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Labor Weighs In On Fees For Plan Participant Advisors

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The Employee Benefits Security Administration says different compensation rules apply to retirement plan members’ investment advisors and the advisors’ financial services affiliates.

Robert Doyle, EBSA’s director of regulations and interpretations, comes to that conclusion in a batch of guidance on the new statutory exemption in the Pension Protection Act of 2006 for people and companies who provide investment advice for members of employer-sponsored retirement plans.

The PPA provision establishes rules that advisors can follow to get paid for giving plan members investment advice.

Advisors may be able to collect fees or commissions based on the investment options that plan members select if approved computer models generate the advice.

If human counselors supply the advice, then an advisory firm cannot tie its compensation to the investment options selected, Doyle writes in the guidance, EBSA Field Assistance Bulletin Number 2007-01.

Employers or other fiduciaries that prudently select and monitor an investment advice provider will not be liable for the provider’s advice, and they do not have to monitor the specific investment advice that the provider gives to specific advice recipients, Doyle writes.

But employers should use an objective process to assess an advice provider’s qualifications, fees and quality of services, and they should check to see whether the provider follows generally accepted investment theories, Doyle writes.

The PPA section restricting investment choice-linked compensation arrangements applies only to participants’ “fiduciary advisors,” not to affiliates of the advisors, Doyle writes.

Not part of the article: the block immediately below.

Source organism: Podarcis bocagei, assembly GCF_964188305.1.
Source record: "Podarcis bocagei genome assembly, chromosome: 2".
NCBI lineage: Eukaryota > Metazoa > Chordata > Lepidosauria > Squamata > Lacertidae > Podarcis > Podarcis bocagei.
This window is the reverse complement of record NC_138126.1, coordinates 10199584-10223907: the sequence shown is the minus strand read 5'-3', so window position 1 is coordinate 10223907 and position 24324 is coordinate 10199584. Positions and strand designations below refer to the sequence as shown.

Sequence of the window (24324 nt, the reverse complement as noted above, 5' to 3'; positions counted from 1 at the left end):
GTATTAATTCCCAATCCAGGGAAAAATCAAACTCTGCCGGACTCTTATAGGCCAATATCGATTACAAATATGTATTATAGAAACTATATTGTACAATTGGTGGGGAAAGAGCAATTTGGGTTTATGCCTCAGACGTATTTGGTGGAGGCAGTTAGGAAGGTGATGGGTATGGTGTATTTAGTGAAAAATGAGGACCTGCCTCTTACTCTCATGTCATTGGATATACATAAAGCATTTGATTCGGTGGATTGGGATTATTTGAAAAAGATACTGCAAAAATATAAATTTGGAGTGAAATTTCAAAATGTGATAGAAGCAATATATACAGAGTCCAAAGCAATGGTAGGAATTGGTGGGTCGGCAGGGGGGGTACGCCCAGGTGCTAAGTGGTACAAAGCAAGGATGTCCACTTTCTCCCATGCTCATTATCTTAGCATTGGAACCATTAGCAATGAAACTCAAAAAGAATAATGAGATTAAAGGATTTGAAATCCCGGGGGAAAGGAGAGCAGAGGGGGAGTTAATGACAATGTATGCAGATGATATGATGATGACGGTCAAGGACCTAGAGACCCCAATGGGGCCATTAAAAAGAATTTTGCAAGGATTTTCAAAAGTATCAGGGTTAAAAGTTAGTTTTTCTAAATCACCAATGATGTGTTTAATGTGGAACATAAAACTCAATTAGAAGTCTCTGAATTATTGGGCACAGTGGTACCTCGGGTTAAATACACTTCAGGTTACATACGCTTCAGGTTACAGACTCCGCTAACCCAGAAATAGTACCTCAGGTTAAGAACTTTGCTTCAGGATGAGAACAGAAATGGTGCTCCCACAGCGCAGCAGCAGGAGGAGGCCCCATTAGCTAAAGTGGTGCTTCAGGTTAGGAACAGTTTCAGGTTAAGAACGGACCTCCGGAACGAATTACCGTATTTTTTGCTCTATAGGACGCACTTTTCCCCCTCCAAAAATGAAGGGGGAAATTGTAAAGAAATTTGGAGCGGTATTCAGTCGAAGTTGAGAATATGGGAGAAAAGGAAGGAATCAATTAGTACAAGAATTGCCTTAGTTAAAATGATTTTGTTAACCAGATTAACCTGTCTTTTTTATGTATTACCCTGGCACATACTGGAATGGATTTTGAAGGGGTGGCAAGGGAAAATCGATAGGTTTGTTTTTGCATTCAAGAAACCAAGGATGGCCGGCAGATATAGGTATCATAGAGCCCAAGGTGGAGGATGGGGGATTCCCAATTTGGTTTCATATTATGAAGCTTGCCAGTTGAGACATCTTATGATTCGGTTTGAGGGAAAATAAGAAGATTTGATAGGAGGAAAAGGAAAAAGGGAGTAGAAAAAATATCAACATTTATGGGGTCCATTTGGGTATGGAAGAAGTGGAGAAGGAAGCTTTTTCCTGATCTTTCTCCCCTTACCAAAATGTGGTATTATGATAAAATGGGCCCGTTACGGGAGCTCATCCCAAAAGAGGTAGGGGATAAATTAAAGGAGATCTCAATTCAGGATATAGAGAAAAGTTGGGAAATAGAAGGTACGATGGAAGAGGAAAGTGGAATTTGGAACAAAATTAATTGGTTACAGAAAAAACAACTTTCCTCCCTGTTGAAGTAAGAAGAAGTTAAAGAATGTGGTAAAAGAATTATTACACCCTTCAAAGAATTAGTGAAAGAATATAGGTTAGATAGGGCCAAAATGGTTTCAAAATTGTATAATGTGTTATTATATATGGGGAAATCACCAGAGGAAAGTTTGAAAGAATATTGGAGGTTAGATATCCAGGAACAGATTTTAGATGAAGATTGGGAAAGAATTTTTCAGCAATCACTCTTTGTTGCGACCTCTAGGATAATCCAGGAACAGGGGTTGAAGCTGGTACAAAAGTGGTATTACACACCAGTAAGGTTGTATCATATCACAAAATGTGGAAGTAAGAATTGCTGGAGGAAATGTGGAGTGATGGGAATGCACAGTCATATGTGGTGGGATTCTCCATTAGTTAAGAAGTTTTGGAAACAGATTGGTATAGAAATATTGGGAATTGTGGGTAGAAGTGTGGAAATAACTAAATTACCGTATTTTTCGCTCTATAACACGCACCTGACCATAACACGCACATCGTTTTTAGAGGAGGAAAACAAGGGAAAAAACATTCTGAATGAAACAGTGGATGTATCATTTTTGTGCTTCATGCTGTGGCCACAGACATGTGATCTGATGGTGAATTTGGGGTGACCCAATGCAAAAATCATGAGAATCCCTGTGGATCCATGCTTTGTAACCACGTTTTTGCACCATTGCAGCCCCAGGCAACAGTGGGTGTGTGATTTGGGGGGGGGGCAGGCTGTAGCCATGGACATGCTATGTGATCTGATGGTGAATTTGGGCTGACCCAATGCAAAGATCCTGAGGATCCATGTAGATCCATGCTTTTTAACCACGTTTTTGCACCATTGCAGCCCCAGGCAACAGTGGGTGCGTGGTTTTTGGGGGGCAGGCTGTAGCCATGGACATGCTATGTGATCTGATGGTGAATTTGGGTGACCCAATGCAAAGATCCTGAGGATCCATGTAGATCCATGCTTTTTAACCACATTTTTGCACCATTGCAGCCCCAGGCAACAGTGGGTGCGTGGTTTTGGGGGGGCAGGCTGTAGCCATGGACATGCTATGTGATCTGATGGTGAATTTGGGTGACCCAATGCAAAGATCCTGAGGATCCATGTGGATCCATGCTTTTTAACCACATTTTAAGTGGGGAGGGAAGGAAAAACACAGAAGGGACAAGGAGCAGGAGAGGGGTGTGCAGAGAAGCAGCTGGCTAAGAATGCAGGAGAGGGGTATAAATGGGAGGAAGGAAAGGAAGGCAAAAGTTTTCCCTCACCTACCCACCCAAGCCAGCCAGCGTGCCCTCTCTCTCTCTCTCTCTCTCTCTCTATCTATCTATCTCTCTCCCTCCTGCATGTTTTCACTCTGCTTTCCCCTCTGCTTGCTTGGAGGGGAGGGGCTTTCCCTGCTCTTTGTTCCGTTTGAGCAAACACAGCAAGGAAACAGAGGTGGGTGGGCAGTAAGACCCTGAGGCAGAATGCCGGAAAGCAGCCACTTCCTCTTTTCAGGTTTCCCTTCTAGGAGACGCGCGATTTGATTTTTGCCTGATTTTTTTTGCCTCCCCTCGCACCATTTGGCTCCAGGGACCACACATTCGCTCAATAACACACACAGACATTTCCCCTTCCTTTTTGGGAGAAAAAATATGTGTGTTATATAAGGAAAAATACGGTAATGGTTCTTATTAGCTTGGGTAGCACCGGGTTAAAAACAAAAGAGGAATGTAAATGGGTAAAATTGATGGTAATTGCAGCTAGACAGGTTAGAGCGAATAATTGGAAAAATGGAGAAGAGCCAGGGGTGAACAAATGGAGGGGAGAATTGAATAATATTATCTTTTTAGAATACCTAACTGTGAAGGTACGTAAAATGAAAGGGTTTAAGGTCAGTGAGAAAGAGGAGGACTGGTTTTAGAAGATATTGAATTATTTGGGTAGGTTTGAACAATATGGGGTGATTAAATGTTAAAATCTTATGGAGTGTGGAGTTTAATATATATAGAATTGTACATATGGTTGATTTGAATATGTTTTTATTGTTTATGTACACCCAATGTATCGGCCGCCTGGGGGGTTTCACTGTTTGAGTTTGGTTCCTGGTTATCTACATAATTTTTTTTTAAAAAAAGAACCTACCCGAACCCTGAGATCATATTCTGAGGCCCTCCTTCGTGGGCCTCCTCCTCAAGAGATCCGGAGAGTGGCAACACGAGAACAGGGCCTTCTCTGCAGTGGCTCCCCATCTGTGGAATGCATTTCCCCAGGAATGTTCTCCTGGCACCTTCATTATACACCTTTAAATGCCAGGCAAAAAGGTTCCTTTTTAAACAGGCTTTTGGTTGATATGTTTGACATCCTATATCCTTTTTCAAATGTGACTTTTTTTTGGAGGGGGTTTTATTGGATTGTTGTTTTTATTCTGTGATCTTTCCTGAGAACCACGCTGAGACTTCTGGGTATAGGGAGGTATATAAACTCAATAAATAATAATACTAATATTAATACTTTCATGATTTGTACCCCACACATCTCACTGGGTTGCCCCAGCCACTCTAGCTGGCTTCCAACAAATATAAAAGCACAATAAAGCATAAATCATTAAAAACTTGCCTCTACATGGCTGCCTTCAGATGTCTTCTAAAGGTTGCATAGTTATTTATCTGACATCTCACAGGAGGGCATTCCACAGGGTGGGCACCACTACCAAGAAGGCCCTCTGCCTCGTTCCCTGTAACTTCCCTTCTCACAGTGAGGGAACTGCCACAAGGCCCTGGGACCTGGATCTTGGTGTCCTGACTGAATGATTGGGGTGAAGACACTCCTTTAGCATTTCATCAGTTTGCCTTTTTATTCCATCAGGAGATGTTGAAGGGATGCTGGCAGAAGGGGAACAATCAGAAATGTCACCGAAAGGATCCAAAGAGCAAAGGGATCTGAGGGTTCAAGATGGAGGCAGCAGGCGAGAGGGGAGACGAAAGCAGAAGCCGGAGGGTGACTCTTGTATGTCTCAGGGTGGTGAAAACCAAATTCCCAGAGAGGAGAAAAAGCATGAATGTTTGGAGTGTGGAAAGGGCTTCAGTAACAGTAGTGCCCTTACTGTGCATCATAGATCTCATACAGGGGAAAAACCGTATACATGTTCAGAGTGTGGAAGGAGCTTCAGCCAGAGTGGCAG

“An affiliate of a registered investment adviser, a bank or similar financial institution, an insurance company, or a registered broker dealer will be subject to the varying fee limitation only if that affiliate is providing investment advice to plan participants and beneficiaries,” Doyle writes.

In addition, if the affiliate’s fees “do not vary or are offset against those received by the fiduciary for the provision of investment advice, no prohibited transaction would result solely by reason of providing investment advice and thus there would be no need for a prohibited transaction exemption,” Doyle writes.

Moreover, the varying limitations apply to individual professionals who work for or with fiduciary advisory firms only when they are providing investment advice, Doyle writes.

A copy of the EBSA PPA guidance is on the Web

In related news, EBSA will meet July 31 in Washington for a hearing on the feasibility of using computer models to provide advice to participants with individual retirement accounts and similar plans.